Ever since the 1860’s, when margarine was invented, people have been wondering which of these mysterious spreads is better for our health. Butter or margarine? Even now, with the many health advancements we’ve made, this is still a common debate. Through this article, I’m hoping to get all the facts out there and help people to become more equipped to make an informed decision.
A Little Butter History
Butter goes back as far as the Bible, when it was mentioned that “the churning of milk produces butter.” It is rumored that the spread was first created by accident when milk was churned on horseback and naturally solidified. Butter became extremely popular in northern Europe around the 12th century because it was a cheap source of nourishment and added flavor to meats and vegetables. It is believed that climate impacted where butter was used. Northern Europe was significantly colder than the south, and therefore butter was kept fresh for longer.
Emperor Napoleon III was the one who encouraged the creation of margarine in 1869, when he offered a prize to the person who came up with an inexpensive butter substitute. He hoped that this new substance would benefit the military and the lower class. Hippolyte Mège-Mouriès, a French chemist, discovered that churning beef tallow with milk created an adequate butter replacement, “oleomargarine.” This was in the 1860’s, so needless to say, it took a few more years for margarine the gain popularity.
By the 1920’s, however, butter was facing some consequences of this feud after Congress passed a law banning any additional ingredients to be mixed into butter. This included anything that could help make butter easier to spread. Naturally, consumers gravitated more towards margarine.
The margarine industry eventually switched from animal fat to hydrogenated vegetable oils, due to the dwindling food sources during the Great Depression and World War II. Consumers became more reliant than ever on margarine, now being unable to afford the sumptuous butter. Between 1950 and 1967, all of the margarine taxes were appealed in the US, as butter became harder and harder to come by. Many people around the world were rationing their food, and butter became more of a luxury than a staple in the home.
Towards the 1980’s, Americans started becoming more health conscious. As many of us know, the “low-fat” phase ensued when it was discovered that saturated fat contributed to the risk of heart disease. This resulted in a drastic change in the food industry, as businesses quickly realized that consumers wanted products that were low in fat. The phrase “reduced fat” raided the shelves of grocery stores. With this, butter lost popularity, and margarine became even more common in American households.
With the new decade of the 1990’s came new, groundbreaking discoveries. Trans fats, or partially hydrogenated vegetable oils, were linked to increased levels of LDLs, or bad cholesterol, and in turn, were linked to heart disease. By 2003, the Food and Drug Administration required trans fat to be included in the nutrition facts of all food products. Suddenly, butter seemed like a much better option to consumers. Now, the World Health Organization recommends that trans fat consists of less than 1% of our daily calorie intake, and should generally be avoided. As a result, margarine companies have drastically cut back on the amount of trans fat in their products. Most have no trans fat at all.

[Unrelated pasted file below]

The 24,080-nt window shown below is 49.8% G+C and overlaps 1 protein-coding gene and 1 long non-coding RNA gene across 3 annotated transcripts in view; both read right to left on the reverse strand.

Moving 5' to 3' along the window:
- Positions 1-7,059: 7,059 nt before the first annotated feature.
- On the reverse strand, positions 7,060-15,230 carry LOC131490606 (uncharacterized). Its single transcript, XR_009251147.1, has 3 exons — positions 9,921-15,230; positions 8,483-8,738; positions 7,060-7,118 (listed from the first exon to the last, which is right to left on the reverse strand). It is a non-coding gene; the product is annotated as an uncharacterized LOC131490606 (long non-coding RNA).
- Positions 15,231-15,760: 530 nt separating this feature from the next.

Today, many people prefer natural foods with fewer ingredients, as opposed to confusing, processed foods. Butter production is definitely easier to understand than margarine production. Here’s how each is made if you’re curious.
So Which Is Better For Your Health?
Now we all have a pretty good idea of how each of these spreads came to be. So how do we decide which to put on our toast in the morning? Well, it’s really more of a personal preference, since there’s no blatantly obvious choice. Neither is great for you. But they do add flavor and richness to many of our foods. Basically, it’s up to you to choose the lesser of two evils for the sake of flavor.
Overall, butter has more saturated fat than margarine, with about 7 grams of saturated fat per tablespoon. Whereas margarine only has about 2 grams per tablespoon. This is one of margarine’s biggest boasting points, considering people have been trying to consume as little saturated fat as possible. But as long as saturated fat is consumed in moderation, it is not really detrimental to our health. It’s when you are significantly over-consuming it that it becomes a problem and leads to heart disease.
There are also about 31 mg of cholesterol in one tablespoon of butter and none in margarine. But we have to consider that our body does require some cholesterol.) So if you are at risk or have a previous history of heart disease or high cholesterol, then maybe margarine is the better choice for you. Another solution may be to cut back on the amount of butter you’re using, or to remove other sources of saturated fat from your diet. However, for the rest of us, there really isn’t much harm in having a little butter with our meals every once in a while.
Me personally? I use butter, because I prefer foods with fewer ingredients and less processing. And I believe that everyone needs to indulge at least once in a while. But hey, it’s up to you! So next time you’re perusing your local grocery store’s dairy aisle, you’ll have all the facts. It’s time to go out and choose for yourself.
(Note: This article was written 100% by me, Georgia. However I first published it as a Spoon University article.)